In 2002, the Ghazipur landfill was deemed unsafe. After years of failed attempts, rejected plans leading to the landfill nearly overshadowing the Taj Mahal and Qutub Minar, the Prime Minister’s Office has finally stepped in to grapple with the issue that has plagued Delhi for decades.
In 2002, the Ghazipur landfill, along with Okhla and Bhalswa, crossed the safety limit of 20 metres. Two people died in 2017, after a section of the precarious mountain of waste – spread over an area of 40 football fields with 65 meters of height–collapsed.
The problem has, as TERI noted in a report as early as 2002, been one of inadequate systems aimed at “either minimising or recycling waste”. The PMO has tasked the principal scientific advisor to the government, who advises the PM through a Science, Technology and Innovation Advisory Council, to answer the question that has plagued the capital for years. The two challenges: removal and valorisation, said sources. The request for proposal (RFP) has allotted an 18-month time period, with the “most ambitious expected outcome” of a zero-landfill and global experts will be roped in, officials said.
An Ministry of Environment, Forest and Climate Change (MoEF) official told News18, “One of the key issues is that the landfill is a major source of greenhouse gases and tackling Ghazipur can pave the way for the larger problem of waste that is soon going to turn into a major crisis for the country.”
A New Plan: Waste as Resource
The plan to mitigate the crisis at Ghazipur, particularly the emphasis on the valorisation of waste – a process of converting waste materials into more useful products including chemicals, materials and fuels – is key, officials said.
The Economic Survey 2019, released earlier this month, has also emphasised on using India’s limited resources in a sustainable manner by minimizing waste, both in terms of consumption and production while simultaneously setting up a “dynamic recycling industry” that would create jobs and resources.
As of 2019, India accounted for 7.2 per cent consumption of globally extracted raw materials, but its “rate of recycling is very low as compared to other developed economies”. The survey, for instance, estimated that “$1 billion worth of gold can be extracted with mining of urban e-waste”, 14 lakh jobs could be created from e-waste management policies and “nearly $2.7 billion opportunity can be created from the extraction of eight million tonnes of steel from the end of life vehicles.”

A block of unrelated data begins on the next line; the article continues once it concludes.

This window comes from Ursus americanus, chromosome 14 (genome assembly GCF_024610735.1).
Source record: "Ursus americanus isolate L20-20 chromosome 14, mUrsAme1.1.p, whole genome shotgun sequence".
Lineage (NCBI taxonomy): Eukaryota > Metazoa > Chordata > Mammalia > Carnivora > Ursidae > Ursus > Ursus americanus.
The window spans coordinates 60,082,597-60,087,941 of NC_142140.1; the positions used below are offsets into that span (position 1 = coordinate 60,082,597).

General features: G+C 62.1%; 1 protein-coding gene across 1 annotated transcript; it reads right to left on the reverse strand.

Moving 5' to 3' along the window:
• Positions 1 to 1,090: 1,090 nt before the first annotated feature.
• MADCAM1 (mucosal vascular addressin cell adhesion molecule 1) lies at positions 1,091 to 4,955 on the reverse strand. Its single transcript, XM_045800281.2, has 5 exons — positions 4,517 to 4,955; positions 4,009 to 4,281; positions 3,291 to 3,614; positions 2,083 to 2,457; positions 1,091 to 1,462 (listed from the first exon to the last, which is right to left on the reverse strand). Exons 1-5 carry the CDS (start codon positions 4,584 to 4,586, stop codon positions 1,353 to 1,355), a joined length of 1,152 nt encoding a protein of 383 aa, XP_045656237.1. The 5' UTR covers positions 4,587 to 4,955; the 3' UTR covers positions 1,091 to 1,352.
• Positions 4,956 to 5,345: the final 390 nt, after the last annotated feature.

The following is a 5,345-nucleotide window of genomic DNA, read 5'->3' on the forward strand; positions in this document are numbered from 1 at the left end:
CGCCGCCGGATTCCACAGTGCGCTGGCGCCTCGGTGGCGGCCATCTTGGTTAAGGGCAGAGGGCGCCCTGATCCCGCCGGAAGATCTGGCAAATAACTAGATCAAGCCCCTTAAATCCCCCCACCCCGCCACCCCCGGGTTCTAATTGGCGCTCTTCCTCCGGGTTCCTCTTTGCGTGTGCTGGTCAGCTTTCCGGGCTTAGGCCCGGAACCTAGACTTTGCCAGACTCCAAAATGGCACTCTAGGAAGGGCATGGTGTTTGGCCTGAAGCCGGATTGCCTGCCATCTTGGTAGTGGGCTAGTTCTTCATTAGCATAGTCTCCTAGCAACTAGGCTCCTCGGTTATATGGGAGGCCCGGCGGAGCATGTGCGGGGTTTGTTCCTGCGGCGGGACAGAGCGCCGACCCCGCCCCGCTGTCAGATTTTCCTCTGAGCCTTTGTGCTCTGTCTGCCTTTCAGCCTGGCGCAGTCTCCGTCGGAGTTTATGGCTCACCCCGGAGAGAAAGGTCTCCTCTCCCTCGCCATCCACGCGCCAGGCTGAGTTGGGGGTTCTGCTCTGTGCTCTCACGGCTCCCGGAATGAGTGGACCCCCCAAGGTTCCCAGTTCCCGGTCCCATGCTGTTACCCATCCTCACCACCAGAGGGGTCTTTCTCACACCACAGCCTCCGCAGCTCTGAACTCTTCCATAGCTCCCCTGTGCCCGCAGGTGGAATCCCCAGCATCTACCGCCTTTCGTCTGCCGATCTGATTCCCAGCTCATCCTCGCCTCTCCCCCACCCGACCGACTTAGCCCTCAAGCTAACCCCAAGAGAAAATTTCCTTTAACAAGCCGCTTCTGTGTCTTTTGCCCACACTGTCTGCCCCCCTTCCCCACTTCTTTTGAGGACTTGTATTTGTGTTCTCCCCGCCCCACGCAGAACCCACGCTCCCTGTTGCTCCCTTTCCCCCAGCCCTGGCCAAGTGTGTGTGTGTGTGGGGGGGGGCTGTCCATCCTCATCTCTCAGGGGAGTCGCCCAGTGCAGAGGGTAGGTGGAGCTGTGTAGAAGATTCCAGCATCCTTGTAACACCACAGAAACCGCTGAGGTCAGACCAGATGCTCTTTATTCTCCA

Much of this potential has been lying virtually untapped since the landfill started in 1984, said an official of the CPCB. “There is virtually no segregation at source of waste in India. That is the first step to any effective waste management country. That greatly comes in the way of any technological system to deal with the waste,” the official said.
Since 2004, when the National Capital Region Planning Board (NCRPB) argued for a new 28 square kilometre of landfill space by 2021, and a 100 square kilometre by 2050, the conversation about the landfill followed a familiar trajectory.
A former Delhi government environment secretary, now posted with the union government summarised, “The politicians wanted a quick fix solution. To move the waste to a new location. So for that, they needed land. But in Delhi, land is scarce. So that leaves out areas in far-flung areas, or in ecologically sensitive areas. And if anyone lives in the area, there are protests and it gets stalled.”
This, the official added, has repeated itself again and again in the past years. From the Delhi government failing to convince its counterparts in UP, Haryana and Rajasthan to give land, to the 2008 proposal to dump waste at the Bhati Mine, in the protected Asola Bhati Wildlife Sanctuary being rejected, to another landfill proposal in Jaitpur being abandoned after opposition from residents and legislators.
More recently, Lok Sabha Parliamentary Standing Committee on Urban Development report in 2014 chastised the DDA for not dealing with the problem of “monstrous trash mountains leaching out toxic liquids and emanating noxious fumes… as they grow larger every day”. The DDA’s response was that in Delhi “land is scarce and a highly-priced commodity” and thus finding a new landfill site was “not an easy task”.
An official of the Delhi government’s Environment Ministry, however, maintained that the PMO’s plan provided a glimmer of hope since it appeared to stray from the familiar pitfalls of trying to find land for an alternative landfill site.
“Environmentalists for decades have been asking for a solution that is sustainable. Reducing waste, trying to find value in it and not thinking of it as a problem that can be dumped and forgotten about is the way to go forward,” said the official.